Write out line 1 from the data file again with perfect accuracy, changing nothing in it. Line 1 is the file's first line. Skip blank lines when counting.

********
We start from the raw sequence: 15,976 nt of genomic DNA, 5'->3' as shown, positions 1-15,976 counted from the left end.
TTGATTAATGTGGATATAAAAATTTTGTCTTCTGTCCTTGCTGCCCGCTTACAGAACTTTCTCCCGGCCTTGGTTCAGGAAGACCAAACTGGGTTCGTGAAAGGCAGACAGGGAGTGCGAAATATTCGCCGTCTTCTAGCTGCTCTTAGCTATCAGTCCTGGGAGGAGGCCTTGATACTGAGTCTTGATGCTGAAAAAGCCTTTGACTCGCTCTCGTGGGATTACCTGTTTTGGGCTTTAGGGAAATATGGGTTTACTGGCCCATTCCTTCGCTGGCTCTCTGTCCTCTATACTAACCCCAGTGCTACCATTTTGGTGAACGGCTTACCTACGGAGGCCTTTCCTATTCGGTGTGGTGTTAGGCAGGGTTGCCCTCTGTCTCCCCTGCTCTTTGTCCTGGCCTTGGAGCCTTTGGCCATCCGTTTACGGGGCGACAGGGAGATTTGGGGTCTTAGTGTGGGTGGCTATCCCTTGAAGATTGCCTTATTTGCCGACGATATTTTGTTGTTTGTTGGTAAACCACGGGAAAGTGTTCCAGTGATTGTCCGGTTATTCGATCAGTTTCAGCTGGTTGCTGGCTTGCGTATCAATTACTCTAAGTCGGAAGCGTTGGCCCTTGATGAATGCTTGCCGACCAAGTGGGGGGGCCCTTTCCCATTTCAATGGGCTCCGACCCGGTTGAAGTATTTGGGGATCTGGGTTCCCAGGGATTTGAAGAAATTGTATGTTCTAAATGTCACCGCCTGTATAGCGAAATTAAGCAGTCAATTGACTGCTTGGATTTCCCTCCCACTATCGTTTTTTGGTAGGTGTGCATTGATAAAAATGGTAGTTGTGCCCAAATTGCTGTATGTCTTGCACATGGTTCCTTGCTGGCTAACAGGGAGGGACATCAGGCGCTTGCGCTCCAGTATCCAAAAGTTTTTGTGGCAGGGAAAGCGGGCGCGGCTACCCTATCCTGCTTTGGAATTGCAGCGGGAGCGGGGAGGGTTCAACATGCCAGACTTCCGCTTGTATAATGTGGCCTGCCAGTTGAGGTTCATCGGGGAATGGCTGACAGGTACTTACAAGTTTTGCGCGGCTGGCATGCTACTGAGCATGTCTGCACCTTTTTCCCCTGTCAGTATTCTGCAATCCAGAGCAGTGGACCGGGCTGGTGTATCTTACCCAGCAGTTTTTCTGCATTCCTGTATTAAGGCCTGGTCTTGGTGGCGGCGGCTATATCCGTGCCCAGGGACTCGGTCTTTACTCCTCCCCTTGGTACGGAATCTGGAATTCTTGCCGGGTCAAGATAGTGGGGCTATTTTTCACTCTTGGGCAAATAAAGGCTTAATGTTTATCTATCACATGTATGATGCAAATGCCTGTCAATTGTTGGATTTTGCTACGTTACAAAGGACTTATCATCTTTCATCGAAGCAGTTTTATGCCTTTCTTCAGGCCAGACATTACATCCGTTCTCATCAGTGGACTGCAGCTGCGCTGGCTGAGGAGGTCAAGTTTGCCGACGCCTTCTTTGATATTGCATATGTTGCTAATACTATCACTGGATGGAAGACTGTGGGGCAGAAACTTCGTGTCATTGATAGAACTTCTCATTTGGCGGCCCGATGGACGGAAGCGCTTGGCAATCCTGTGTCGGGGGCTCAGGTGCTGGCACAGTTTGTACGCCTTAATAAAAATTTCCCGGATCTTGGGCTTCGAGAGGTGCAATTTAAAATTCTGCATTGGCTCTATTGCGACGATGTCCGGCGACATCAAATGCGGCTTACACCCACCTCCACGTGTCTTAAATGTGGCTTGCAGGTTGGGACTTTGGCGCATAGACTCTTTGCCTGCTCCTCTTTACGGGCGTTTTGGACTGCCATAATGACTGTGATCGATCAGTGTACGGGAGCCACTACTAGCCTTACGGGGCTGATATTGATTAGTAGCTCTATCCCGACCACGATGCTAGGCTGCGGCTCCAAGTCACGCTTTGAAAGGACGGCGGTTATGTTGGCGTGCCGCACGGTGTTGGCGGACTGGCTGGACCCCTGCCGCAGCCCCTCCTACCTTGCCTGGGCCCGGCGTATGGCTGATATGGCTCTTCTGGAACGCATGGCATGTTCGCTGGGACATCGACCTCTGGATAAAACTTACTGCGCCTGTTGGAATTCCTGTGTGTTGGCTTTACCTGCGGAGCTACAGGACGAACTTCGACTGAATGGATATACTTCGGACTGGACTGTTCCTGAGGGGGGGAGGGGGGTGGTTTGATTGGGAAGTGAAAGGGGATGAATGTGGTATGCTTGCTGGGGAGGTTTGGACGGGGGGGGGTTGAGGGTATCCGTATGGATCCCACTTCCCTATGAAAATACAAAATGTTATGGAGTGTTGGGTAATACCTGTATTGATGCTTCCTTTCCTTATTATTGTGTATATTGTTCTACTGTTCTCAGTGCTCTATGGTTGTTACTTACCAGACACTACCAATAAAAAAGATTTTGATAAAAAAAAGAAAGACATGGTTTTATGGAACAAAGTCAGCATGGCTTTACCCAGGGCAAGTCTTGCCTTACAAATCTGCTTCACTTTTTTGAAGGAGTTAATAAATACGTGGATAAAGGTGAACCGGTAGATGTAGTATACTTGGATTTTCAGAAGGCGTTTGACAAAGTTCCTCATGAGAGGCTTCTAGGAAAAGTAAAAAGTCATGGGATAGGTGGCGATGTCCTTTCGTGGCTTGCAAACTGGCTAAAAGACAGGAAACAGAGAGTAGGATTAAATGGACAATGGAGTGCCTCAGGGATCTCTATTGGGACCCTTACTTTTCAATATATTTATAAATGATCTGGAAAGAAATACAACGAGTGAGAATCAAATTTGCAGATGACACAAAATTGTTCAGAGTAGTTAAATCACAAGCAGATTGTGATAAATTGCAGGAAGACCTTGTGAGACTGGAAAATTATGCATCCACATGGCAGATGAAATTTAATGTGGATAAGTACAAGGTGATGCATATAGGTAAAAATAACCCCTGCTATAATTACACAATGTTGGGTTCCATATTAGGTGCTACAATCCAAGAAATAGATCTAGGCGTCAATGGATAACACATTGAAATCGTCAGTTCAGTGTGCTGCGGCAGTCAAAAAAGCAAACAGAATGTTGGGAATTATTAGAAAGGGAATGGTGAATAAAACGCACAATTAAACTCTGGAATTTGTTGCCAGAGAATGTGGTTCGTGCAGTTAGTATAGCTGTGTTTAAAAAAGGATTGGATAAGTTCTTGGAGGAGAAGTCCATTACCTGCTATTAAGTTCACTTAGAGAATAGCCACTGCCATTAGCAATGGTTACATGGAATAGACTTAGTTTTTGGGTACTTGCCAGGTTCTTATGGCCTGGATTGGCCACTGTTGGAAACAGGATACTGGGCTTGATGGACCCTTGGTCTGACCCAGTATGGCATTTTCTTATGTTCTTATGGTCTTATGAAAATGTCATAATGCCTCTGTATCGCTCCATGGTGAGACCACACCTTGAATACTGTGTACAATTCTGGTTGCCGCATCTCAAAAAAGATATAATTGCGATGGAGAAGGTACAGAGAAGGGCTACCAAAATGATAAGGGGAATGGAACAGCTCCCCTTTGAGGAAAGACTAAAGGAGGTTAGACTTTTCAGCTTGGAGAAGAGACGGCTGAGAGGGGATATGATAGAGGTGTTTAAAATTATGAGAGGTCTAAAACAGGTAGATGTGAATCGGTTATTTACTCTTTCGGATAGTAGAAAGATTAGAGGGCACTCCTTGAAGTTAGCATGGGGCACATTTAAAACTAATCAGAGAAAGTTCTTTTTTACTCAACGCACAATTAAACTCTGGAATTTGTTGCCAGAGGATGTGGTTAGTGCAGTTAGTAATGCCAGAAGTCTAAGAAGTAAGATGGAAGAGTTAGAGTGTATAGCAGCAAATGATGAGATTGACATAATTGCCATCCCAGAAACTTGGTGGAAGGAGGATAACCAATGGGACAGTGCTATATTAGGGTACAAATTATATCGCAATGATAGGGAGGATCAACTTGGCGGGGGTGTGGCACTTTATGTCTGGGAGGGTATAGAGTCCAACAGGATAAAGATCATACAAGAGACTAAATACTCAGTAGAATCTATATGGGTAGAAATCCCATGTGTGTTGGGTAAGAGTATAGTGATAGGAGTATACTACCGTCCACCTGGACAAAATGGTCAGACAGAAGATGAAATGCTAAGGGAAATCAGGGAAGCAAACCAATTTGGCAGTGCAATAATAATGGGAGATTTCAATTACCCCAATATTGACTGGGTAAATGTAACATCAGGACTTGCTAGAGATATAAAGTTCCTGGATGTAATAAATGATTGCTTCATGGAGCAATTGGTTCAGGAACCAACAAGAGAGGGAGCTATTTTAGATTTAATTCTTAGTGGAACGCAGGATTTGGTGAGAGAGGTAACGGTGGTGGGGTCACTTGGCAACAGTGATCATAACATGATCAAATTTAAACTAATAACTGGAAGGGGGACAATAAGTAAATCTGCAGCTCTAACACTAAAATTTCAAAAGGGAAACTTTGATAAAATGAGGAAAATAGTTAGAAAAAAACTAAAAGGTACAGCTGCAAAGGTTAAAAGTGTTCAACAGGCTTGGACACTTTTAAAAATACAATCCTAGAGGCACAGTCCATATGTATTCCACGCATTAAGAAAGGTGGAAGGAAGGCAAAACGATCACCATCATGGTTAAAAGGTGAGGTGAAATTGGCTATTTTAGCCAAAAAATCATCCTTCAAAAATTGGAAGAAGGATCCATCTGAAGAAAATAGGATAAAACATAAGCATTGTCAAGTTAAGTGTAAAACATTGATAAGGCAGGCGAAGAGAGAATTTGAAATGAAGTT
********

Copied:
We start from the raw sequence: 15,976 nt of genomic DNA, 5'->3' as shown, positions 1-15,976 counted from the left end.